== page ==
Brandy Smash

For George Smith, the first drunk driver arrested

Your cocktail calendar entry for: September
10
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The world’s first drunk driving arrest was September 10, 1897 and to mark that occasion we’re mixing up the Brandy Smash.  George Smith was a London cab driver at the time and was arrested after smashing his cab into a building on New Bond Street.  So while doing as George did is something we definitely do not recommend, he does earn a certain notoriety by being the first.  And his cab is on display at The Science Museum in London.

The First Drunk Driving Arrest

George Smith was 25 years old at the time and, believe it or not, driving an electrically powered cab.  According to the Morning Post, his cab ‘swerved from one side of the road to the other, and ran across the footway into 165 New Bond Street’.   Pretty tony address these days, being home to a Givenchy boutique.  It’s a also modest walk from Disrepute, one of our favorite London bars.

It happened at 12:45 AM and, as you can imagine, created a problem.  Smith admitted that he’d had “two or three glasses of beer” and apologized.  He also noted this was “the first time I have been charged with being drunk in charge of a cab.”

Given his ready confession long before the breathalyzer or its predecessor, the drunkometer, you might wonder about his mental facilities.  But George should have had pretty good neurological prowess.  What is known as the “Knowledge” was made a requirement for London cab drivers in 1865.  It requires passing a test on the quickest and best routes to get through London’s overly complicated road network.  Things were obviously simpler in his time.  Now it typically takes three to four years of work to pass the test.

Then again, there were no laws on the books prohibiting drunk driving at the time.  The police made the arrest citing a possible mishap that was averted.  They argued over how fast the cab was going (its maximum speed was 8 mph) and how difficult it was to stop a runaway motor compared to a horse.  His sentence was a fine of 25 shillings.  By our calculations that would be about £180 today.  The penalties have obviously become larger in the intervening period.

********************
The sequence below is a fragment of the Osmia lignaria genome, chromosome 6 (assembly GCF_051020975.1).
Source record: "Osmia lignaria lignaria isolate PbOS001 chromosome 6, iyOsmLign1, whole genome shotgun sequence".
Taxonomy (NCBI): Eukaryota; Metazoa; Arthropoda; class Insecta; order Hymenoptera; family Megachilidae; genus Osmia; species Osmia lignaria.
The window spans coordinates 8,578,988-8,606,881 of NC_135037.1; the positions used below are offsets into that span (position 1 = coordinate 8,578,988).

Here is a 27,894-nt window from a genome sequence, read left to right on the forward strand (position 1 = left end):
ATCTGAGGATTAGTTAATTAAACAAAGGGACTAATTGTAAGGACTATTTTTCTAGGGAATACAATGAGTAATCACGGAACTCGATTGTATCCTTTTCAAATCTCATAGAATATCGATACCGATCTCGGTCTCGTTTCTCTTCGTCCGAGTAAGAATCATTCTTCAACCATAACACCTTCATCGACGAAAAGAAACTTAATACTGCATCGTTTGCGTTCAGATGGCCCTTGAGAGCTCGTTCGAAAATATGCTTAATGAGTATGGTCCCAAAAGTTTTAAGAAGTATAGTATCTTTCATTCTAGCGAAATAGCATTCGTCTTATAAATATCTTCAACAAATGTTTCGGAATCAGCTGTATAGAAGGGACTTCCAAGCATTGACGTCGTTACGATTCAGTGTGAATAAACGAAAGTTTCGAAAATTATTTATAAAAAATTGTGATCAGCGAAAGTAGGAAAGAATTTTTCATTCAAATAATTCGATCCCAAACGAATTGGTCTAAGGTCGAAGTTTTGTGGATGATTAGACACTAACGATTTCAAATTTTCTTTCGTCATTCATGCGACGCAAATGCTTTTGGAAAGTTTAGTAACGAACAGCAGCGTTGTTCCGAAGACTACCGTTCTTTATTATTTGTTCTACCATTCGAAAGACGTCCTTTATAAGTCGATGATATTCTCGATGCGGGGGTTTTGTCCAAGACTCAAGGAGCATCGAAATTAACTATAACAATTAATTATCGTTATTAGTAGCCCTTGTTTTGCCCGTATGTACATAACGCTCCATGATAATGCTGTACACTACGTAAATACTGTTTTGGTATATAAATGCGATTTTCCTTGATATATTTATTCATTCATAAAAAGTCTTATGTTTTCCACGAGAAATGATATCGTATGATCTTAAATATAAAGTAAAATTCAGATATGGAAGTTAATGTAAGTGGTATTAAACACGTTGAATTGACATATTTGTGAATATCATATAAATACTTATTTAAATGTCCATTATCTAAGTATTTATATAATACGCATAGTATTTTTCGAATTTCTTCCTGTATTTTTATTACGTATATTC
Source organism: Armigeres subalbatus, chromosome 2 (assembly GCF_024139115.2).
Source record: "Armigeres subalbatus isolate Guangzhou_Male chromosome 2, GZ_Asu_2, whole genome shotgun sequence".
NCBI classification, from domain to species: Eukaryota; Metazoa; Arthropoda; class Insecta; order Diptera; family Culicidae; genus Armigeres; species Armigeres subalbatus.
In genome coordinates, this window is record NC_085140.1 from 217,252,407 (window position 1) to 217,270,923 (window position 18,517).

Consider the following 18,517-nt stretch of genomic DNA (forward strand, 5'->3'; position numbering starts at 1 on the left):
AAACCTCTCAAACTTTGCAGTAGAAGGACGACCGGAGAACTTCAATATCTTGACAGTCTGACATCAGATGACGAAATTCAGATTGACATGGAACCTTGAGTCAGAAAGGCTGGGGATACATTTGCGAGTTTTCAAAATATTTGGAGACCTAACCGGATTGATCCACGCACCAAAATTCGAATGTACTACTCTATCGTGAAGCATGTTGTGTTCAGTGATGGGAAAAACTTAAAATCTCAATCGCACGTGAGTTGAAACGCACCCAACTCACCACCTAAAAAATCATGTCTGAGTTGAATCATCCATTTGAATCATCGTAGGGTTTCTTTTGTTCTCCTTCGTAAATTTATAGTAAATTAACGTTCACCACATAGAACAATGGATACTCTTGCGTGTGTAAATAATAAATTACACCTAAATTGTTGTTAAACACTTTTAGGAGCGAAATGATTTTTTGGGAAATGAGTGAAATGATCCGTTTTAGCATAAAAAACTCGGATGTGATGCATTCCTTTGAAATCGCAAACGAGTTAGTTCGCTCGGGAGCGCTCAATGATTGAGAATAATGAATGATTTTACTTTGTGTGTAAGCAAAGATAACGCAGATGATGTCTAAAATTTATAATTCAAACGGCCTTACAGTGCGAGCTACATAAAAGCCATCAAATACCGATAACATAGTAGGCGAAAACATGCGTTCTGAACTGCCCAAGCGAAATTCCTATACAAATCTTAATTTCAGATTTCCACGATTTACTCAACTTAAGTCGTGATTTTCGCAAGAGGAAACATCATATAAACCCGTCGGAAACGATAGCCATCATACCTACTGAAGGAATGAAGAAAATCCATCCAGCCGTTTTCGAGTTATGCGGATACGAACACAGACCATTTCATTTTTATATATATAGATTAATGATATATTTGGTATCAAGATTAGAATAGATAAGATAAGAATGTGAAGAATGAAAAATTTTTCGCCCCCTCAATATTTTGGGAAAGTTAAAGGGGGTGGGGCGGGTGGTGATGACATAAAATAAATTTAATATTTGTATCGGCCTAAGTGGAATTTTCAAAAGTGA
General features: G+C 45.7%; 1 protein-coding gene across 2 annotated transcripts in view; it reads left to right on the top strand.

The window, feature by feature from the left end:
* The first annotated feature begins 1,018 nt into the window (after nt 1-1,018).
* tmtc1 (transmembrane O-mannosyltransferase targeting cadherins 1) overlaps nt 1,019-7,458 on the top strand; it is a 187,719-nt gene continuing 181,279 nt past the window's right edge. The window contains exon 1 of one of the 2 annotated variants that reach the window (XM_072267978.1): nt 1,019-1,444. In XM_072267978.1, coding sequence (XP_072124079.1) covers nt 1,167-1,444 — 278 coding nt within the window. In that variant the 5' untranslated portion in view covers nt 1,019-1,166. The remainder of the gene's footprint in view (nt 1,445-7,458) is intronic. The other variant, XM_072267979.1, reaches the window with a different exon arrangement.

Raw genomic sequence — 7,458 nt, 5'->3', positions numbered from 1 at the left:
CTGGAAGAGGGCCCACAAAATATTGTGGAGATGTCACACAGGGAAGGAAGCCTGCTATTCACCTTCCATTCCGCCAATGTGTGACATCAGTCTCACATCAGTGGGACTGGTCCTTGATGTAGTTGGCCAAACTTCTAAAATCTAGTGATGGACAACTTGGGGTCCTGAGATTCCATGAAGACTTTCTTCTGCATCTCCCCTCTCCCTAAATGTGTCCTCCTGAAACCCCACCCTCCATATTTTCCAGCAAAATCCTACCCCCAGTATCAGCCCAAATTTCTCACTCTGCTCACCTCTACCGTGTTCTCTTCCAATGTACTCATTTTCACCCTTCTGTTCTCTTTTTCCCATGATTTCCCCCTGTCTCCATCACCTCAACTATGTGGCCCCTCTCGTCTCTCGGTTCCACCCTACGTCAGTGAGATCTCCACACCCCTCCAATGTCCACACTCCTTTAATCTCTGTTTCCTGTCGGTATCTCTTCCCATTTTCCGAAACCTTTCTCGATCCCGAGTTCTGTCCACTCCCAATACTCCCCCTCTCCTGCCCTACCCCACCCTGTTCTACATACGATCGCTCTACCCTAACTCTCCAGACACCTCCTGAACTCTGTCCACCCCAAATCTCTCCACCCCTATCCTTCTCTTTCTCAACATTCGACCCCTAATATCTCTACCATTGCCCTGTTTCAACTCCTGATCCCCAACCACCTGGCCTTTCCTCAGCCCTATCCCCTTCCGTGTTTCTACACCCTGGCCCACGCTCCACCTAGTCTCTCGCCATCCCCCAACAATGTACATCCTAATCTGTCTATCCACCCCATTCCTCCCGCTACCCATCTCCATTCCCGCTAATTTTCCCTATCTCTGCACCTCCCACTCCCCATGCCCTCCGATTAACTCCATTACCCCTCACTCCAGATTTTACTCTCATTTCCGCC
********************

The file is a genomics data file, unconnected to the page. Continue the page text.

The Brandy Smash Cocktail

One must only consider Travis Bickle in Taxi Driver to realize that determining an appropriate Drink of the Day is hazardous when it comes to taxi drivers.  And Bickle didn’t smash his cab into a building.

So in honor of George Smith and his errant taxi ways we’re naming the Brandy Smash as Drink of the Day.  Even if it doesn’t contain the gin so typically associated with London.

A smash is a family of drinks recognized by Jerry Thomas in his 1862 Bar-Tender’s Guide.  Yes, the guy who had the rivalry going with Harry Johnson, the inventor if the Bijou cocktail.  A smash is made up of a spirit, sugar, mint and ice, much like the Mint Juleps we mix for the Kentucky Derby.

The 1850s were really the heyday of the smash.  Put people, mint and ice in one place and smashes broke out.  Of all the varieties, the Brandy Smash was far and away the most popular.  Strangely enough the popularity of smashes died off until they were resurrected by Dale DeGroff.  The recipe we present is, in effect, the Brandy version of Mr. DeGroff’s Whiskey Smash.

brandy smash

Brandy Smash

Smashes were among the most popular of drinks in the mid-19th century and among them the Brandy Smash was the runaway winner. Similar in concept to a mint julep, the eminent bartender Jerry Thomas called it a "Julep on a small plan." Easy to mix, it's a refreshing drink for warm days.
5 from 1 vote

Equipment

  • Double Old Fashioned glass
  • Muddler

Ingredients
  

  • oz Cognac
  • 2 dash Simple syrup
  • 2 dash Orange bitters
  • 2 Lemon wheel
  • Mint sprig
  • Garnish: Lemon wheel and mint sprig

Instructions
 

  • Muddle one sprig of mint with simple syrup and bitters in a rocks glass.
  • Add one lemon wheel and muddle to release juice.
  • Fill glass with crushed ice or small cubes.
  • Add Cognac on top.
  • Gently swizzle (stir) the drink.
  • Garnish with lemon wheel and sprig of mint.
  • Drink. But don't drive.
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